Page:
Zhuangzi raised doubts about this. He would wonder “am I going to like what you like”? “Would I dislike what you like?” Can this be a true relationship, for example, between President Bush of the USA and President Saddam of Iraq? So the simple deduction of others from oneself can not be established. In other words, this kind of love can bring disaster, even if the starting point comes from good intentions.

Let’s take another parable from the works of Zhuangzi. A bird suddenly made its appearance in the capital of the Kingdom of Lu. The King was very pleased and tried all he could to entertain the bird. Just like the treatment received by heads of states, the bird enjoyed 21 salutes of the cannon, a state banquet, was entertained by the Central Orchestra, and was indulged in all the activities and fashions of which that the King was fond. Three days later the bird died of fright.

Why? Zhuangzi said there are two ways of loving the bird, one is what you like and the other is what the bird likes. For Zhuangzi, the Confucianist type of love offers what you like. The King loved the bird but his love killed the bird.

This also makes us think about romantic love. How should two people passionately in love treat one another? I have seen too many cases where one of the parties tries hard to change the other after their own fashion. They give honorable reasons for this, such as, “I am only doing this because I love you” or “I care for you and this is for your own good”. There can be two outcomes. One is that this effort brings about the rupture of the relationship. The other is that the person you fell in love with has completely disappeared and has been transformed into someone else.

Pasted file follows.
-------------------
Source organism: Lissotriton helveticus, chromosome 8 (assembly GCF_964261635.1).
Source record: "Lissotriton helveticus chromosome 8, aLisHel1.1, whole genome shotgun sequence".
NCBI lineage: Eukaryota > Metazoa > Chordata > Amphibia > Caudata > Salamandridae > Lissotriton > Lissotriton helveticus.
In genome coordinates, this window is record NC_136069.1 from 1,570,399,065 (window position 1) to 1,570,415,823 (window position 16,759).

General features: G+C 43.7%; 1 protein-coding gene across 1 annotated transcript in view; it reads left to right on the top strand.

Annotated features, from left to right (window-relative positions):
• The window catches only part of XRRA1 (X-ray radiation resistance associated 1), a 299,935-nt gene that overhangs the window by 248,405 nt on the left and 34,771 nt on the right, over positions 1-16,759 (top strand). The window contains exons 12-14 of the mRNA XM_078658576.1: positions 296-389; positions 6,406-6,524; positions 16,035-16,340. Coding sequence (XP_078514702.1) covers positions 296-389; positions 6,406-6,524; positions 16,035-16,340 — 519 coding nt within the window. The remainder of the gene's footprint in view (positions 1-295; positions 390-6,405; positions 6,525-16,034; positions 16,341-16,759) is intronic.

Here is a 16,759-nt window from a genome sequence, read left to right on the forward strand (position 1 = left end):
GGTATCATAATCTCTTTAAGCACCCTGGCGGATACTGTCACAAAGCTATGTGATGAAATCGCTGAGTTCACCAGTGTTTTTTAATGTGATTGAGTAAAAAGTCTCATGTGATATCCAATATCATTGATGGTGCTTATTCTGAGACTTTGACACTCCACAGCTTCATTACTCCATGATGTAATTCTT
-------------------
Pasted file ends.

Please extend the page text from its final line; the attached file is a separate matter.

When the Confucianists talk about love and to “do to others what you want to be done” they use a very good term, ‘jiaohua”- to educate and bring about change. It sounds nice as it is a very gentle and soft method. However, in my opinion it is a very terrible method. When someone waves a knife at you, you can feel the intent to subjugate you. But when someone sweet talks you to change you are not even aware of the threat before you are dead. 

Martial arts novels are very popular in China. A female killer in one of the novels is called ‘Wenrou” – gentleness. She always acts very gentle and warm with her adversaries leading them to lower their guard before she gives the fateful stab. I sometimes refer to this as killing by subtle means which is more frightening than killing in a battle field.

There is a very popular song in China which is called “Qiaci nide wenrou” – just like your gentleness. In Chinese, qiaci – just like – and strangle to death have the same pronunciation.

Seeing problems in the theories of Confucianists, Zhuangzi took a different course. The basic spirit of this kind of love is to believe that every person is an individual and independent entity. In other words, every person is unique. No one qualified to be the teacher of the other, and no one should be the disciple of the other. The best is for every person to choose his or her own way.